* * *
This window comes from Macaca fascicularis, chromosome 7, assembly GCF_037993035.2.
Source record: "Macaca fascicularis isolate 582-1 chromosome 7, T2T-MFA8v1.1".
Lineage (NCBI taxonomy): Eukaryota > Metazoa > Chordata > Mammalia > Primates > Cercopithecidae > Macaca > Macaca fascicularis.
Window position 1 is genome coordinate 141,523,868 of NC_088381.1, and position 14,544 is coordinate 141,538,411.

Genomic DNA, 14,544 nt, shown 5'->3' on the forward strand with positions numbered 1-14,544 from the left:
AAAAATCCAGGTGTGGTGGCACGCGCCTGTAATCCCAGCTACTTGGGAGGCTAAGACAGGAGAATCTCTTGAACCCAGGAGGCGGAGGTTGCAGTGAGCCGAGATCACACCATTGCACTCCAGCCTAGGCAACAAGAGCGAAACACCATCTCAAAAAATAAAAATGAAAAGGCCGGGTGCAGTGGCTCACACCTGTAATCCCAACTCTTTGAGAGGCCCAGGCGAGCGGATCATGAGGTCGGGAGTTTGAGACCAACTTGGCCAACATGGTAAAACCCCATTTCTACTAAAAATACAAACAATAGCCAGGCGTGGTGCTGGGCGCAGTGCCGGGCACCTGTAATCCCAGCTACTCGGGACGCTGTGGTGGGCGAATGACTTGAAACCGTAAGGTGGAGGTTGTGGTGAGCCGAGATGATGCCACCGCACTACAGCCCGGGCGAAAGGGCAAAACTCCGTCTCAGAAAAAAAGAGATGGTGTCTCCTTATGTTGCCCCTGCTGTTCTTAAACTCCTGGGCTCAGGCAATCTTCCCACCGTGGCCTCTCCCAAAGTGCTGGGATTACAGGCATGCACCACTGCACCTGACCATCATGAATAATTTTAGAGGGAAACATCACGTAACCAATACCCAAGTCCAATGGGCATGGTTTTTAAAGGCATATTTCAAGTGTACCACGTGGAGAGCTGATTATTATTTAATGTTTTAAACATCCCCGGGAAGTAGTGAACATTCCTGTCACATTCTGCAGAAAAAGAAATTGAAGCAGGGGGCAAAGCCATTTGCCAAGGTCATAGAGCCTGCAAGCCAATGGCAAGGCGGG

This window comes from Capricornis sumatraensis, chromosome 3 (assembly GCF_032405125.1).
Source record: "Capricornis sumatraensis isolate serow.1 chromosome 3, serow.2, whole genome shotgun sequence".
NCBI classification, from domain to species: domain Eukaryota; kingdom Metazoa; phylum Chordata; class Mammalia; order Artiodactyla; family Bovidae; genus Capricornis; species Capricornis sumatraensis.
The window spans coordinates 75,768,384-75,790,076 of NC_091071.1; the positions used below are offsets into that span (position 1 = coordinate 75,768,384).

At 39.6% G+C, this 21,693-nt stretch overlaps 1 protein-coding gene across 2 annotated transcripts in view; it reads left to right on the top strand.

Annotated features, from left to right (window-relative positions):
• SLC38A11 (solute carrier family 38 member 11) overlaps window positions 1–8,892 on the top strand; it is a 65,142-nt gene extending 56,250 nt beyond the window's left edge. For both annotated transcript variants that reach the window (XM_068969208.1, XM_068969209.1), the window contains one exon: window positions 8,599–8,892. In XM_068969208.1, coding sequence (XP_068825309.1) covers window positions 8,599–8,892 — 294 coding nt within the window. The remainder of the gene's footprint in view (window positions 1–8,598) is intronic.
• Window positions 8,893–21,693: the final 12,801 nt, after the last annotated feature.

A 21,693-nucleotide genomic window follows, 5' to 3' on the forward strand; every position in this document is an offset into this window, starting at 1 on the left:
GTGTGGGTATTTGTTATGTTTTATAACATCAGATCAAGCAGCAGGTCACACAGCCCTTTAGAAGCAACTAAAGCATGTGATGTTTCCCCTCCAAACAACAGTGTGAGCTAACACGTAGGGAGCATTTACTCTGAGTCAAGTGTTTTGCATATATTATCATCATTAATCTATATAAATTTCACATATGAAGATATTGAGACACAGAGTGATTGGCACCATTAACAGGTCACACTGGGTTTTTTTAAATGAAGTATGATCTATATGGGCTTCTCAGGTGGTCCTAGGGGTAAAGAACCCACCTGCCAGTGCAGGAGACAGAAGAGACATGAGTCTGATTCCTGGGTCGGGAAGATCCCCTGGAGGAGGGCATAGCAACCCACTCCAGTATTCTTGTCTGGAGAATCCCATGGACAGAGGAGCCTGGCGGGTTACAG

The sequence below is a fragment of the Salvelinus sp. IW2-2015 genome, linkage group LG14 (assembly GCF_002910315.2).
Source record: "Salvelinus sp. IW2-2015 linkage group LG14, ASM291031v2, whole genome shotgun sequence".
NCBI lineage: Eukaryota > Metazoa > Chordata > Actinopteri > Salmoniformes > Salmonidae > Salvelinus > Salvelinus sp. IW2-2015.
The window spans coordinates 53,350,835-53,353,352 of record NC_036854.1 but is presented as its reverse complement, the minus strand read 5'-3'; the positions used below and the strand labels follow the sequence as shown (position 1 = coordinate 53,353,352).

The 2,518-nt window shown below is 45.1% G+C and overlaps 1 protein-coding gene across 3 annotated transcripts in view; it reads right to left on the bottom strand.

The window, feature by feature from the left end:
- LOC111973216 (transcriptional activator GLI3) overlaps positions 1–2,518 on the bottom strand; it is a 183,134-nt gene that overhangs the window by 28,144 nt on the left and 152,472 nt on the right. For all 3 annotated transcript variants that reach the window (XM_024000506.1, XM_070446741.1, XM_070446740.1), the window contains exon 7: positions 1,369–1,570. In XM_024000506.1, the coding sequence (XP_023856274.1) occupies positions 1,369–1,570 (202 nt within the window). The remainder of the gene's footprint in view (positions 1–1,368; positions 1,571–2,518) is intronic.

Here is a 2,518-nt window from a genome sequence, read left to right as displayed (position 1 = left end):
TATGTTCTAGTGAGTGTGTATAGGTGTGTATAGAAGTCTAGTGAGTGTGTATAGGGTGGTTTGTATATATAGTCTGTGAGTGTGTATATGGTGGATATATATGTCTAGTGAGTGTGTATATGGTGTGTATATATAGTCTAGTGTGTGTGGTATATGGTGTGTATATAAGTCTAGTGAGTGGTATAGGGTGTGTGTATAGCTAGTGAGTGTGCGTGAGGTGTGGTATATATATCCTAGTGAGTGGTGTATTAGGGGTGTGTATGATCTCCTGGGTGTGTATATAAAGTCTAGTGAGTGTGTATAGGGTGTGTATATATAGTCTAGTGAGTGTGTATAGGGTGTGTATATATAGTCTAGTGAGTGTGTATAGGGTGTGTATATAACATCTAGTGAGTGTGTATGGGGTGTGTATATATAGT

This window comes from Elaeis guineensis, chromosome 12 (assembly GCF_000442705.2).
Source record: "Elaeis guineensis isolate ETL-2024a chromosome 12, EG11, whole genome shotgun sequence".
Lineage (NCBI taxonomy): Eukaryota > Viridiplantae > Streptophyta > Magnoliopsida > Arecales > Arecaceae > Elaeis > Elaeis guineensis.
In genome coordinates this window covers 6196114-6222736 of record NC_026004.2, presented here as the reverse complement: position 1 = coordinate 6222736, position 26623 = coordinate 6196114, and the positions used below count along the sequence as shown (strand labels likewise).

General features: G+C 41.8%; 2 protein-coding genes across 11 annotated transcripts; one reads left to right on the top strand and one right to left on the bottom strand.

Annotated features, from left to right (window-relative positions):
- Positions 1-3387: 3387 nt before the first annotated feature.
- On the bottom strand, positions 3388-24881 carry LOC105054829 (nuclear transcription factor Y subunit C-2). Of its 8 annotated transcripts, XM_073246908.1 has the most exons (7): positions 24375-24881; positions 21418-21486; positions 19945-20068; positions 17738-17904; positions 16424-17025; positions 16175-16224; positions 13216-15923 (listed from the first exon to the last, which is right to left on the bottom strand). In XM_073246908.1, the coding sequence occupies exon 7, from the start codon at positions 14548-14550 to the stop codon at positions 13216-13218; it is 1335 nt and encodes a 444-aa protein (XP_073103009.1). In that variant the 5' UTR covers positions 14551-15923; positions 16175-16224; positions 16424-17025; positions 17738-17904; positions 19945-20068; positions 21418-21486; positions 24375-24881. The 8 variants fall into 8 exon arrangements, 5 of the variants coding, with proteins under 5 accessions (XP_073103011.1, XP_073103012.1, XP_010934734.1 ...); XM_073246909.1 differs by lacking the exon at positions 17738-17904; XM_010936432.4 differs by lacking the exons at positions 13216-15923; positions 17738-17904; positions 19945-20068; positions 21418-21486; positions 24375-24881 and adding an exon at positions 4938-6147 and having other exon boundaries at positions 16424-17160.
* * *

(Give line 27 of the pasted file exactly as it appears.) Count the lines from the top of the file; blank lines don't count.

Source record: "Elaeis guineensis isolate ETL-2024a chromosome 12, EG11, whole genome shotgun sequence".